JPJ didn’t like how he felt.
Usually, he was vibrant and cheerful as he moved about on his six sturdy legs munching on milkweed.
JPJ loved milkweed. It was a source of both nourishment and pleasure, but today he didn’t feel like eating. He didn’t feel playing. He didn’t even feel like talking. Usually, the best part of his life was being with his caterpillar family and friends, but today he just wanted to be alone.
He crawled down the milkweed stem and looked for a private place. He found one in a patch of tall grass where a spindly oleander shrub was partially hidden. He made his way up it and began to think.
He knew he should be grateful. He was born in a place where milkweed was plentiful. He enjoyed the feeling of the warm sun on his back. There were caterpillars he loved and returned his love. In many ways, JPJ was fulfilled.
But not entirely. He had lived his life on a tiny fraction of the earth. Sometimes, after a satisfying meal, he’d roll onto his back, stare at the clouds and dream of more. He wanted to experience more. Contribute more. Be more.
Lying there, JPJ was mesmerized by the creatures of the sky. They’d soar above him, then disappear beyond magnificent mountains or find shelter in titanic trees.
For a moment, he’d be envious. Then he’d remember what a wise caterpillar once taught him – “Don’t feel bad about what you can’t do; feel good about what you can do.”
At this moment, though, no words of wisdom could help. He was too tired for optimism. Despite his life being generally happy, he felt pangs of guilt. Most caterpillars didn’t have it as good as he had it. Most living creatures didn’t. Others’ lives were unfairly hard.
JPJ had seen suffering. When other caterpillars or even other animals were hurt, JPJ felt their pain – pain he had no power to prevent or end. In the past, he’d turn away from the worst of the world. He’d focus on his own life and what he could control.
But not now. He just couldn’t. Life had exhausted him. He was … over it.
Just as he was about succumb to hopelessness and resignation, a mysterious burst of energy overtook him. He had an odd urge to hang upside down from one of the oleander branches. The next thing he knew, he was!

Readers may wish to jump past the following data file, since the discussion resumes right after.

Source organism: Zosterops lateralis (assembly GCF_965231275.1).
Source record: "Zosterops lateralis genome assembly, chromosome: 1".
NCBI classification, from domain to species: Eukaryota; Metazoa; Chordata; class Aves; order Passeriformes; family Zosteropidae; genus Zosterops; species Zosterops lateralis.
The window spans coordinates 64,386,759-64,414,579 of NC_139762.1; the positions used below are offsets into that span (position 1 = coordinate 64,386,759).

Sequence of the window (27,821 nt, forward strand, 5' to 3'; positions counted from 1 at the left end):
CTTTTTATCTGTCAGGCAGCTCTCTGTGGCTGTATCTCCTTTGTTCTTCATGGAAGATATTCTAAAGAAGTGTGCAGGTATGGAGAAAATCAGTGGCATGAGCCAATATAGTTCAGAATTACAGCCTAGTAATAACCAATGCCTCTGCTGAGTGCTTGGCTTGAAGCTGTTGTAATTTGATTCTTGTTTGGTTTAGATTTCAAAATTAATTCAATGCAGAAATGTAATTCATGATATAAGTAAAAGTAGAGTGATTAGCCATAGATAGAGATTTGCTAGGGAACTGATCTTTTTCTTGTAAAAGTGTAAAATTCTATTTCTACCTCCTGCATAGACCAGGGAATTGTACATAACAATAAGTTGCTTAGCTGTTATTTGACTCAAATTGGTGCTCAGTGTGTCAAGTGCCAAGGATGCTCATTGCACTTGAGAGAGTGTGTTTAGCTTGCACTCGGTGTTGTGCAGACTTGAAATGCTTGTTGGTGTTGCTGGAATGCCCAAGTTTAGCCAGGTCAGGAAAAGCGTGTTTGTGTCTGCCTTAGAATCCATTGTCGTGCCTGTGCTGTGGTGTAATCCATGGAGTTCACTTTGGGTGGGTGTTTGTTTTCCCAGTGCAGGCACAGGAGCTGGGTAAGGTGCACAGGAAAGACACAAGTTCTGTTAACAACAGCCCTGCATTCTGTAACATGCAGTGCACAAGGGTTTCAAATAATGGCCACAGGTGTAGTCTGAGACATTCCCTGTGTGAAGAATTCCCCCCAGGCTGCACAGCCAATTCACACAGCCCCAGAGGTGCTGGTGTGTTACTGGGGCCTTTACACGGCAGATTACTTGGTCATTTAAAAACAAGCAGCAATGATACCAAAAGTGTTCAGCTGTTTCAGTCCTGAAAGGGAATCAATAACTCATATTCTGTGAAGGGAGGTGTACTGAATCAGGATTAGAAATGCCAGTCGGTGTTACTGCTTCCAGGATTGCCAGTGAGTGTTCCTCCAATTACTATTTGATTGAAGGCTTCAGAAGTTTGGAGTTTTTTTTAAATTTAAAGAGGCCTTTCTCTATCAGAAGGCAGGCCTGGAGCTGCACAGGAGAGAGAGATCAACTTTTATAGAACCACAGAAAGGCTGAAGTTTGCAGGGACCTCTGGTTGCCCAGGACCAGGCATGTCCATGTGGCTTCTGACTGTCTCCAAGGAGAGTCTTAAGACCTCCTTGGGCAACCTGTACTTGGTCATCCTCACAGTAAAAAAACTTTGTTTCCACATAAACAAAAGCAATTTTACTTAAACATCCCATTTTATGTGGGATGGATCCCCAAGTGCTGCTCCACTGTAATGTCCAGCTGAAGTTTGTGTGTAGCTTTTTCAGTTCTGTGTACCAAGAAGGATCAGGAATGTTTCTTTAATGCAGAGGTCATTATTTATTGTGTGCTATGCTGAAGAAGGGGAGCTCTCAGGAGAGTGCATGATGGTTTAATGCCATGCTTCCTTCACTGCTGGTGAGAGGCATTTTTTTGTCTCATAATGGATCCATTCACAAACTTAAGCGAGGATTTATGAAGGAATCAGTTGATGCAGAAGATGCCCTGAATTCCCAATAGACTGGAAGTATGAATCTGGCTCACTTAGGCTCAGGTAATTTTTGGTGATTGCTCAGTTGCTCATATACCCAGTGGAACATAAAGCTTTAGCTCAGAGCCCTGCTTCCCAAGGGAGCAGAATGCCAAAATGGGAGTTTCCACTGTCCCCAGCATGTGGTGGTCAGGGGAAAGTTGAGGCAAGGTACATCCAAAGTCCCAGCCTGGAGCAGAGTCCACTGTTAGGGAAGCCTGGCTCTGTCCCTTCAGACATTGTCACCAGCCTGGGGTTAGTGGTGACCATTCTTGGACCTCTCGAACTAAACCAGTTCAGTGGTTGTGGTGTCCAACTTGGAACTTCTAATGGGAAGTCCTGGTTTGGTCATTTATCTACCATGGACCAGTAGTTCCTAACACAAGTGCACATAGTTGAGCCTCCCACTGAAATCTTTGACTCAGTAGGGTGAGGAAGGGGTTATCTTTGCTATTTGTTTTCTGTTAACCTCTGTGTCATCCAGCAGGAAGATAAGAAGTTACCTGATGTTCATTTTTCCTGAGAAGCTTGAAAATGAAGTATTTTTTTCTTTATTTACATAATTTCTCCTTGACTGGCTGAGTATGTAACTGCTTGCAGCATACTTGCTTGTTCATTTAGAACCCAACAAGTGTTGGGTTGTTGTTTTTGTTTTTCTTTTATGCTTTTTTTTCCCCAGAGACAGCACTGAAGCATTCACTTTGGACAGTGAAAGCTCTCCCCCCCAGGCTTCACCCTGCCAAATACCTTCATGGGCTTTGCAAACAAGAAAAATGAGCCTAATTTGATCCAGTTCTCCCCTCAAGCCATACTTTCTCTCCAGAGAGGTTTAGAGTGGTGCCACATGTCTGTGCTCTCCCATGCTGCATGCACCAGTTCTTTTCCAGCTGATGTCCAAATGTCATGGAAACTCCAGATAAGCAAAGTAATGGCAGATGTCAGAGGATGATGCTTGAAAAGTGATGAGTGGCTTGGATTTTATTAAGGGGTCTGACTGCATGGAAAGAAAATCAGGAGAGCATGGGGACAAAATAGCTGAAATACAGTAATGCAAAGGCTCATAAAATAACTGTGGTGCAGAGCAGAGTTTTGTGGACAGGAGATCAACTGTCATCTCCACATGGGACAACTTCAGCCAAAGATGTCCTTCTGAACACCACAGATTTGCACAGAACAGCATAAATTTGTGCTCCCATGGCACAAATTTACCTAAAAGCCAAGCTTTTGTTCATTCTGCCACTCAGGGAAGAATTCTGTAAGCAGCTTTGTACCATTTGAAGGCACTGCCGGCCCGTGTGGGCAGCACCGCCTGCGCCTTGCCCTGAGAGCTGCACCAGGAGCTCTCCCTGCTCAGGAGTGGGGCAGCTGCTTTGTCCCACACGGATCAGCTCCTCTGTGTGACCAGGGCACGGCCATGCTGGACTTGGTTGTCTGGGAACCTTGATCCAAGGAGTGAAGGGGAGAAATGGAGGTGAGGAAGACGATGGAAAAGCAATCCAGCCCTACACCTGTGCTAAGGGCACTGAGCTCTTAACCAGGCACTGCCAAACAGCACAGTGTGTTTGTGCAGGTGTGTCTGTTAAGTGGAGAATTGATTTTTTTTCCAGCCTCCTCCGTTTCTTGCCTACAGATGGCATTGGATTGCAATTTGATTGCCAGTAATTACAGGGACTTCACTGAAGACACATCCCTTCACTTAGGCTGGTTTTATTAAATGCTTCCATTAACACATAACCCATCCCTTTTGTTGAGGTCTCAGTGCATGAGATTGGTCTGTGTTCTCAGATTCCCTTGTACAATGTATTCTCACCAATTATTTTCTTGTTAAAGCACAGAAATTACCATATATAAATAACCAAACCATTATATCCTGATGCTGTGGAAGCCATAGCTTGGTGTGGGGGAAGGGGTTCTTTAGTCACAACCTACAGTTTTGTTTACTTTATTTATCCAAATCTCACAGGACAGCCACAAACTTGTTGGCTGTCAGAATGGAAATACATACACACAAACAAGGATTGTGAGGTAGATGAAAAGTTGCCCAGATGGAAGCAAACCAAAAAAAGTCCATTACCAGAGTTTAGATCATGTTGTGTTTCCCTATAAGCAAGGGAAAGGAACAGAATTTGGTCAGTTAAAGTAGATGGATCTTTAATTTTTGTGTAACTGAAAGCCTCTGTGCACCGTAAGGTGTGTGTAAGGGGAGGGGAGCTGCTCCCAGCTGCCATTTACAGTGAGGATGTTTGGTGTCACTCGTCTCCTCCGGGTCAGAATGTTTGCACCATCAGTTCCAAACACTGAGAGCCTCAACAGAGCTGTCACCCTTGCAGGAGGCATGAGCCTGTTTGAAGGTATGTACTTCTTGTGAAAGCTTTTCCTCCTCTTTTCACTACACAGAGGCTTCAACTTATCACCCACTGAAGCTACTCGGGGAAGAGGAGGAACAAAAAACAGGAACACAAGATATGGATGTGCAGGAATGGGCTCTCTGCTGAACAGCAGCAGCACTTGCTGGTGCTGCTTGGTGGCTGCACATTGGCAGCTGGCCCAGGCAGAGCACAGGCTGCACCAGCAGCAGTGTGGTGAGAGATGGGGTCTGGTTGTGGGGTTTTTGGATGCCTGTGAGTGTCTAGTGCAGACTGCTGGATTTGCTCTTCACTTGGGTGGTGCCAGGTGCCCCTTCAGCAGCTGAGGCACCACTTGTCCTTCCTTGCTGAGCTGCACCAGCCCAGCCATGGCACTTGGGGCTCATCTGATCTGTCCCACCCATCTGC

Inexplicably, uncontrollably he wiggled and writhed until he managed to extract himself from his constrictive skin. Beneath it, a magical jade green protective sheathing shone.
After all that exercise, JPJ was spent. Yet, he felt warm, comfortable, and secure. He was about to close his eyes and surrender to an overwhelming impulse to rest when a series of conflicting thoughts cluttered his mind.
There’s beauty everywhere. If I close my eyes, I’ll miss it.
But so much of life is sad. I can’t endure it anymore.
I want to be here for my family. They need me!
But I feel others’ pain too much.
I’ll miss my friends and the good times we share.
But … I’ll… I…
And then, submission.
Despite being virtually lifeless for eleven days, when JPJ awoke he wasn’t groggy. He was refreshed and invigorated. His mind was clear. Feeling fit and light, he emerged from his chrysalis and unfolded his wings.
Yes! Somehow JPJ had sprouted two magnificent orange and black wings! He stared at them, admiring the unfathomable yet delightful change to his body.
Cautiously, he wiggled his wings, then forcefully flapped them. He lifted off the oleander into the gorgeous blue sky. JPJ was flying!
He spotted his caterpillar family and friends. Staring down only at the milkweed beneath them, they didn’t see JPJ.
He thought about how quickly time passed. It seemed like only a moment ago when he’d hatched from a small yellow egg and began life as a tiny larva. In just two weeks, he matured into a strikingly striped caterpillar, and now he had morphed into a lovely monarch.
The reminiscing was unsettling. Had he taken the time to properly savor each stage of his life? He couldn’t go back and relive any part of it. And now he’d left behind the caterpillars he loved. He was no longer a part of their world.
Then, a wonderful revelation spun his regrets and sorrow into hope and joy. He realized that his family and friends would evolve as he had. Soon, they would join him in the liberating sky above, transcending the troubling world below.
JPJ smiled and flew a little higher.
The story of JPJ came to me during the days following my father’s unexpected passing. Attempting to provide comfort for our family and friends, I told the JPJ story at dad’s funeral. Twenty-seven years later, my mom died, and I retold the story at her funeral. My big brother was killed in a freak accident just a few months prior to mom’s death.
It is my great hope that J (my father, John), P (my mother, Patricia) and J (my brother, JT) are together in a less painful place, secure in the knowledge that they will be reunited with those they love.